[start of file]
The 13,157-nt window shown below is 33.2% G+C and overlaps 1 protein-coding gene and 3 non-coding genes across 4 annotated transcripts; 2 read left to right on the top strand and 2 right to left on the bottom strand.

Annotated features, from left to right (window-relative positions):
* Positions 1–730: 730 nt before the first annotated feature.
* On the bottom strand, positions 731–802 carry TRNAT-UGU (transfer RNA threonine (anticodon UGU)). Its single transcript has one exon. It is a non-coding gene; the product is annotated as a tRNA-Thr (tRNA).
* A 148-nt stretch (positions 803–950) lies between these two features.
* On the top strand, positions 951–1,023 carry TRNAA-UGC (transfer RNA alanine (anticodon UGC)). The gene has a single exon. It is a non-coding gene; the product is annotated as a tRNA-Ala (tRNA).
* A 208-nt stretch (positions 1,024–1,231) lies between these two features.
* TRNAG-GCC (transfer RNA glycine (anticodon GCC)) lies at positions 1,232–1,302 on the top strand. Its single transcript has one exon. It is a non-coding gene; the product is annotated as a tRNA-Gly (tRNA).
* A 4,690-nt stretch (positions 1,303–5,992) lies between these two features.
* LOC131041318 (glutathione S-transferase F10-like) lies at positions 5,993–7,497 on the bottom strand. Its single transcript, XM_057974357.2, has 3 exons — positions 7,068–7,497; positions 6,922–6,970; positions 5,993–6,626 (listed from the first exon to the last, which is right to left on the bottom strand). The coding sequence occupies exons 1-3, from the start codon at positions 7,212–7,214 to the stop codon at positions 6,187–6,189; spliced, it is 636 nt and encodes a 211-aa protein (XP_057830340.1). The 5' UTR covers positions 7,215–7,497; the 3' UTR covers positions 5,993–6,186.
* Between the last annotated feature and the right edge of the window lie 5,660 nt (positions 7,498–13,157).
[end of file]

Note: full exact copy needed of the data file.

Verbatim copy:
The 13,157-nt window shown below is 33.2% G+C and overlaps 1 protein-coding gene and 3 non-coding genes across 4 annotated transcripts; 2 read left to right on the top strand and 2 right to left on the bottom strand.

Annotated features, from left to right (window-relative positions):
* Positions 1–730: 730 nt before the first annotated feature.
* On the bottom strand, positions 731–802 carry TRNAT-UGU (transfer RNA threonine (anticodon UGU)). Its single transcript has one exon. It is a non-coding gene; the product is annotated as a tRNA-Thr (tRNA).
* A 148-nt stretch (positions 803–950) lies between these two features.
* On the top strand, positions 951–1,023 carry TRNAA-UGC (transfer RNA alanine (anticodon UGC)). The gene has a single exon. It is a non-coding gene; the product is annotated as a tRNA-Ala (tRNA).
* A 208-nt stretch (positions 1,024–1,231) lies between these two features.
* TRNAG-GCC (transfer RNA glycine (anticodon GCC)) lies at positions 1,232–1,302 on the top strand. Its single transcript has one exon. It is a non-coding gene; the product is annotated as a tRNA-Gly (tRNA).
* A 4,690-nt stretch (positions 1,303–5,992) lies between these two features.
* LOC131041318 (glutathione S-transferase F10-like) lies at positions 5,993–7,497 on the bottom strand. Its single transcript, XM_057974357.2, has 3 exons — positions 7,068–7,497; positions 6,922–6,970; positions 5,993–6,626 (listed from the first exon to the last, which is right to left on the bottom strand). The coding sequence occupies exons 1-3, from the start codon at positions 7,212–7,214 to the stop codon at positions 6,187–6,189; spliced, it is 636 nt and encodes a 211-aa protein (XP_057830340.1). The 5' UTR covers positions 7,215–7,497; the 3' UTR covers positions 5,993–6,186.
* Between the last annotated feature and the right edge of the window lie 5,660 nt (positions 7,498–13,157).